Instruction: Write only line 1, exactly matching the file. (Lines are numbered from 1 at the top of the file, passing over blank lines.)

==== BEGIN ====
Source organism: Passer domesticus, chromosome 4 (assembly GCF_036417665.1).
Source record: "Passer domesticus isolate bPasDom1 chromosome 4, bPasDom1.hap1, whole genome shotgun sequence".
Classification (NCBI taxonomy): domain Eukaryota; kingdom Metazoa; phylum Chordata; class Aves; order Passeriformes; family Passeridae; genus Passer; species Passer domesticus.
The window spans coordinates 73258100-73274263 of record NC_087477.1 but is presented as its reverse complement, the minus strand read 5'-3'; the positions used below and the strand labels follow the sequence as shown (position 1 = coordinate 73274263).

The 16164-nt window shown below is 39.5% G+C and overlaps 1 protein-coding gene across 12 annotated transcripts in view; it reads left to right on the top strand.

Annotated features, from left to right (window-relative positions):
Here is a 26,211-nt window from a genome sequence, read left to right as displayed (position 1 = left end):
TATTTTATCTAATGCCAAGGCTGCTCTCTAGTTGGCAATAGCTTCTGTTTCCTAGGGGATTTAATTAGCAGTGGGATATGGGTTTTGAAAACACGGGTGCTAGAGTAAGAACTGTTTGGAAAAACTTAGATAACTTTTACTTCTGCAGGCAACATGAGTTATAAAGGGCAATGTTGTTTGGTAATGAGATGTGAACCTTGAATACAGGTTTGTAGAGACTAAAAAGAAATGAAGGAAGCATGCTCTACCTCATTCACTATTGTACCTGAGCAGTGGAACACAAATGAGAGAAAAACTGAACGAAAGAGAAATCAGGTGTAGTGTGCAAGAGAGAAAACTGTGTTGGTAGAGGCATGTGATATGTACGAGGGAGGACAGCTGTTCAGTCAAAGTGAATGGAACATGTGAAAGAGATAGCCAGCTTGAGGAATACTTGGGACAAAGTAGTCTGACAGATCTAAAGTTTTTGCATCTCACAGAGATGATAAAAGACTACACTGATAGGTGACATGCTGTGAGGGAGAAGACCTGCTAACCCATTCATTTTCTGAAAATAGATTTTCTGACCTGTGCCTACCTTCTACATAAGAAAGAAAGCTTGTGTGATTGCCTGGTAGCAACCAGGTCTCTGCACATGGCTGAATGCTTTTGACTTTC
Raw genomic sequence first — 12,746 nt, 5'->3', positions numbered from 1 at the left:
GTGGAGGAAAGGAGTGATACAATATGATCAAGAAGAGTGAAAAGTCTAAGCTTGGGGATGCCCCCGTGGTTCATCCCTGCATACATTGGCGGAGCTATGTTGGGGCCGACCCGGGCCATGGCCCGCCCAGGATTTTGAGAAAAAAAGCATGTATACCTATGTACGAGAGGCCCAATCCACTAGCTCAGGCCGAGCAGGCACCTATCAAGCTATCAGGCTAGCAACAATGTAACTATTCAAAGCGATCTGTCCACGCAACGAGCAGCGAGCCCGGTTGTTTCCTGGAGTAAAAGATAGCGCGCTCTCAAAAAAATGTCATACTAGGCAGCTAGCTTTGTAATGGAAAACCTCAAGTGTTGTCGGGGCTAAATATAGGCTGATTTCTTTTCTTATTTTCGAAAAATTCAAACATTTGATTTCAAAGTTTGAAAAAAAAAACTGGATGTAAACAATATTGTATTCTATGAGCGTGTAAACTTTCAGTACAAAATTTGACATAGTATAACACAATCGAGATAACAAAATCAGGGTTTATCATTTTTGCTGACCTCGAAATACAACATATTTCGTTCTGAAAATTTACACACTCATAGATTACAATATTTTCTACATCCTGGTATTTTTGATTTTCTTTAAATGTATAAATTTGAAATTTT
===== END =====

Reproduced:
Source organism: Passer domesticus, chromosome 4 (assembly GCF_036417665.1).